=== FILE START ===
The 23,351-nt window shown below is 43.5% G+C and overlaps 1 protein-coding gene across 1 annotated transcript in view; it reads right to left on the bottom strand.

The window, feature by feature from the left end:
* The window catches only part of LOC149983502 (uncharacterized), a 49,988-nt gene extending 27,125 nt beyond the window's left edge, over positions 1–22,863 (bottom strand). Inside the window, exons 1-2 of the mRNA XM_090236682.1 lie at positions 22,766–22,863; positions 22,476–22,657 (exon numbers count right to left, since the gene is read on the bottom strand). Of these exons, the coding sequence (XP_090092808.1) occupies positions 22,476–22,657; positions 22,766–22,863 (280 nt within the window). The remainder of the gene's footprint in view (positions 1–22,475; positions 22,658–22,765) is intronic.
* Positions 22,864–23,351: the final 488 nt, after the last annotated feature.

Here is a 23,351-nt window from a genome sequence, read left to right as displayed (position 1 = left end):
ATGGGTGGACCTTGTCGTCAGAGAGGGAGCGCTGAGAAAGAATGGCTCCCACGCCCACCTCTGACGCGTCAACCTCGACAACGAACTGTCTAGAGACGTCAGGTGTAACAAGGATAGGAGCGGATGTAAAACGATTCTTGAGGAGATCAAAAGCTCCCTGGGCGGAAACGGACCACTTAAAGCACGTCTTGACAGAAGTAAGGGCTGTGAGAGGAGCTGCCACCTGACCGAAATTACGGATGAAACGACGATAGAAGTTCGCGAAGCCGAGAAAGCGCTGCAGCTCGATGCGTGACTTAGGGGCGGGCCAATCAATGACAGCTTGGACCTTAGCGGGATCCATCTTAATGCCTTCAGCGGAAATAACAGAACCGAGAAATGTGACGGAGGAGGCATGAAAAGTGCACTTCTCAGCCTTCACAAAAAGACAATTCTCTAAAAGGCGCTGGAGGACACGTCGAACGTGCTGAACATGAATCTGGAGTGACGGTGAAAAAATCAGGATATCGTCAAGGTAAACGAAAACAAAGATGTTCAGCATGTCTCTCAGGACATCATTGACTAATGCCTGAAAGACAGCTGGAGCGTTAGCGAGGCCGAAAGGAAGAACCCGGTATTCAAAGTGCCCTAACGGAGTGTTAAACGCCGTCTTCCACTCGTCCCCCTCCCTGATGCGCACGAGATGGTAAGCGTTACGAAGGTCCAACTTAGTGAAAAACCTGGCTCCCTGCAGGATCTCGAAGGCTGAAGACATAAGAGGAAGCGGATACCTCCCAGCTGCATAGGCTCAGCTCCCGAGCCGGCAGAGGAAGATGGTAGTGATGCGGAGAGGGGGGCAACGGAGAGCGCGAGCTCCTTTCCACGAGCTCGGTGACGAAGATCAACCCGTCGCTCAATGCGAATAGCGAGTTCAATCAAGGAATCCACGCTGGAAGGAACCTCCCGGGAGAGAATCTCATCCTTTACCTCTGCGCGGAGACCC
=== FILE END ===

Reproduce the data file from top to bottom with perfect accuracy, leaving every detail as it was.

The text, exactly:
The 23,351-nt window shown below is 43.5% G+C and overlaps 1 protein-coding gene across 1 annotated transcript in view; it reads right to left on the bottom strand.

The window, feature by feature from the left end:
* The window catches only part of LOC149983502 (uncharacterized), a 49,988-nt gene extending 27,125 nt beyond the window's left edge, over positions 1–22,863 (bottom strand). Inside the window, exons 1-2 of the mRNA XM_090236682.1 lie at positions 22,766–22,863; positions 22,476–22,657 (exon numbers count right to left, since the gene is read on the bottom strand). Of these exons, the coding sequence (XP_090092808.1) occupies positions 22,476–22,657; positions 22,766–22,863 (280 nt within the window). The remainder of the gene's footprint in view (positions 1–22,475; positions 22,658–22,765) is intronic.
* Positions 22,864–23,351: the final 488 nt, after the last annotated feature.

Here is a 23,351-nt window from a genome sequence, read left to right as displayed (position 1 = left end):
ATGGGTGGACCTTGTCGTCAGAGAGGGAGCGCTGAGAAAGAATGGCTCCCACGCCCACCTCTGACGCGTCAACCTCGACAACGAACTGTCTAGAGACGTCAGGTGTAACAAGGATAGGAGCGGATGTAAAACGATTCTTGAGGAGATCAAAAGCTCCCTGGGCGGAAACGGACCACTTAAAGCACGTCTTGACAGAAGTAAGGGCTGTGAGAGGAGCTGCCACCTGACCGAAATTACGGATGAAACGACGATAGAAGTTCGCGAAGCCGAGAAAGCGCTGCAGCTCGATGCGTGACTTAGGGGCGGGCCAATCAATGACAGCTTGGACCTTAGCGGGATCCATCTTAATGCCTTCAGCGGAAATAACAGAACCGAGAAATGTGACGGAGGAGGCATGAAAAGTGCACTTCTCAGCCTTCACAAAAAGACAATTCTCTAAAAGGCGCTGGAGGACACGTCGAACGTGCTGAACATGAATCTGGAGTGACGGTGAAAAAATCAGGATATCGTCAAGGTAAACGAAAACAAAGATGTTCAGCATGTCTCTCAGGACATCATTGACTAATGCCTGAAAGACAGCTGGAGCGTTAGCGAGGCCGAAAGGAAGAACCCGGTATTCAAAGTGCCCTAACGGAGTGTTAAACGCCGTCTTCCACTCGTCCCCCTCCCTGATGCGCACGAGATGGTAAGCGTTACGAAGGTCCAACTTAGTGAAAAACCTGGCTCCCTGCAGGATCTCGAAGGCTGAAGACATAAGAGGAAGCGGATACCTCCCAGCTGCATAGGCTCAGCTCCCGAGCCGGCAGAGGAAGATGGTAGTGATGCGGAGAGGGGGGCAACGGAGAGCGCGAGCTCCTTTCCACGAGCTCGGTGACGAAGATCAACCCGTCGCTCAATGCGAATAGCGAGTTCAATCAAGGAATCCACGCTGGAAGGAACCTCCCGGGAGAGAATCTCATCCTTTACCTCTGCGCGGAGACCC